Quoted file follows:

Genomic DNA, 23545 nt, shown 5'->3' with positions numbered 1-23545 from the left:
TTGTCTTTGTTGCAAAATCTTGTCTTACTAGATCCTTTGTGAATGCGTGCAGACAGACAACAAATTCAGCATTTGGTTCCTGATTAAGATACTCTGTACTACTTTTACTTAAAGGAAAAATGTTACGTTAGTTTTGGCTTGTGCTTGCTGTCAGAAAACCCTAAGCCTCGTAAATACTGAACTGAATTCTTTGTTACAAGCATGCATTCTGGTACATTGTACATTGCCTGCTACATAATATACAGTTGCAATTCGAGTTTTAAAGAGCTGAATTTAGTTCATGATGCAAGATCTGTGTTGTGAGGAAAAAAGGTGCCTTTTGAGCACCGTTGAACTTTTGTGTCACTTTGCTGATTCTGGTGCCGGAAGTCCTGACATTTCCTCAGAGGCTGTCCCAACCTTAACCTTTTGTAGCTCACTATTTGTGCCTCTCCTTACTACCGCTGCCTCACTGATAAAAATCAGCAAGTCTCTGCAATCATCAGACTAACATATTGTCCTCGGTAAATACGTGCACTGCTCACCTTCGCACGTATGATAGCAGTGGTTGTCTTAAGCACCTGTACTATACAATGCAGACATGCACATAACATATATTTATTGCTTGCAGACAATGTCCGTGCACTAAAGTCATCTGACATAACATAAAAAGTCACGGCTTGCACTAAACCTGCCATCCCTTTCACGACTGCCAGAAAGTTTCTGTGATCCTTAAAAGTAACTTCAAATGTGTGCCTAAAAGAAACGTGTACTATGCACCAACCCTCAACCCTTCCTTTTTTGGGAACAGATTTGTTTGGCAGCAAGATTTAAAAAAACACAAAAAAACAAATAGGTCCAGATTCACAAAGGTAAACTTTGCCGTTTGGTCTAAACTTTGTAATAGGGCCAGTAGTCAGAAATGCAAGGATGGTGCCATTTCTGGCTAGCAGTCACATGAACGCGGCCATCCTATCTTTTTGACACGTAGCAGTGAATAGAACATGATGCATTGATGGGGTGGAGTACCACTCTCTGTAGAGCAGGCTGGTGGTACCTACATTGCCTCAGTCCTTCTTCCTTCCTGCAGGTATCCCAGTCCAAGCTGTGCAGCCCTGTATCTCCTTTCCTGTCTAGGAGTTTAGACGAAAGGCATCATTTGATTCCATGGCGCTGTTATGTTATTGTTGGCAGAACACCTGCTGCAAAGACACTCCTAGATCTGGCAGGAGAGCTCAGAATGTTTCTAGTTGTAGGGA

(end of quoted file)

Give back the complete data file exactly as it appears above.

Genomic DNA, 23545 nt, shown 5'->3' with positions numbered 1-23545 from the left:
TTGTCTTTGTTGCAAAATCTTGTCTTACTAGATCCTTTGTGAATGCGTGCAGACAGACAACAAATTCAGCATTTGGTTCCTGATTAAGATACTCTGTACTACTTTTACTTAAAGGAAAAATGTTACGTTAGTTTTGGCTTGTGCTTGCTGTCAGAAAACCCTAAGCCTCGTAAATACTGAACTGAATTCTTTGTTACAAGCATGCATTCTGGTACATTGTACATTGCCTGCTACATAATATACAGTTGCAATTCGAGTTTTAAAGAGCTGAATTTAGTTCATGATGCAAGATCTGTGTTGTGAGGAAAAAAGGTGCCTTTTGAGCACCGTTGAACTTTTGTGTCACTTTGCTGATTCTGGTGCCGGAAGTCCTGACATTTCCTCAGAGGCTGTCCCAACCTTAACCTTTTGTAGCTCACTATTTGTGCCTCTCCTTACTACCGCTGCCTCACTGATAAAAATCAGCAAGTCTCTGCAATCATCAGACTAACATATTGTCCTCGGTAAATACGTGCACTGCTCACCTTCGCACGTATGATAGCAGTGGTTGTCTTAAGCACCTGTACTATACAATGCAGACATGCACATAACATATATTTATTGCTTGCAGACAATGTCCGTGCACTAAAGTCATCTGACATAACATAAAAAGTCACGGCTTGCACTAAACCTGCCATCCCTTTCACGACTGCCAGAAAGTTTCTGTGATCCTTAAAAGTAACTTCAAATGTGTGCCTAAAAGAAACGTGTACTATGCACCAACCCTCAACCCTTCCTTTTTTGGGAACAGATTTGTTTGGCAGCAAGATTTAAAAAAACACAAAAAAACAAATAGGTCCAGATTCACAAAGGTAAACTTTGCCGTTTGGTCTAAACTTTGTAATAGGGCCAGTAGTCAGAAATGCAAGGATGGTGCCATTTCTGGCTAGCAGTCACATGAACGCGGCCATCCTATCTTTTTGACACGTAGCAGTGAATAGAACATGATGCATTGATGGGGTGGAGTACCACTCTCTGTAGAGCAGGCTGGTGGTACCTACATTGCCTCAGTCCTTCTTCCTTCCTGCAGGTATCCCAGTCCAAGCTGTGCAGCCCTGTATCTCCTTTCCTGTCTAGGAGTTTAGACGAAAGGCATCATTTGATTCCATGGCGCTGTTATGTTATTGTTGGCAGAACACCTGCTGCAAAGACACTCCTAGATCTGGCAGGAGAGCTCAGAATGTTTCTAGTTGTAGGGA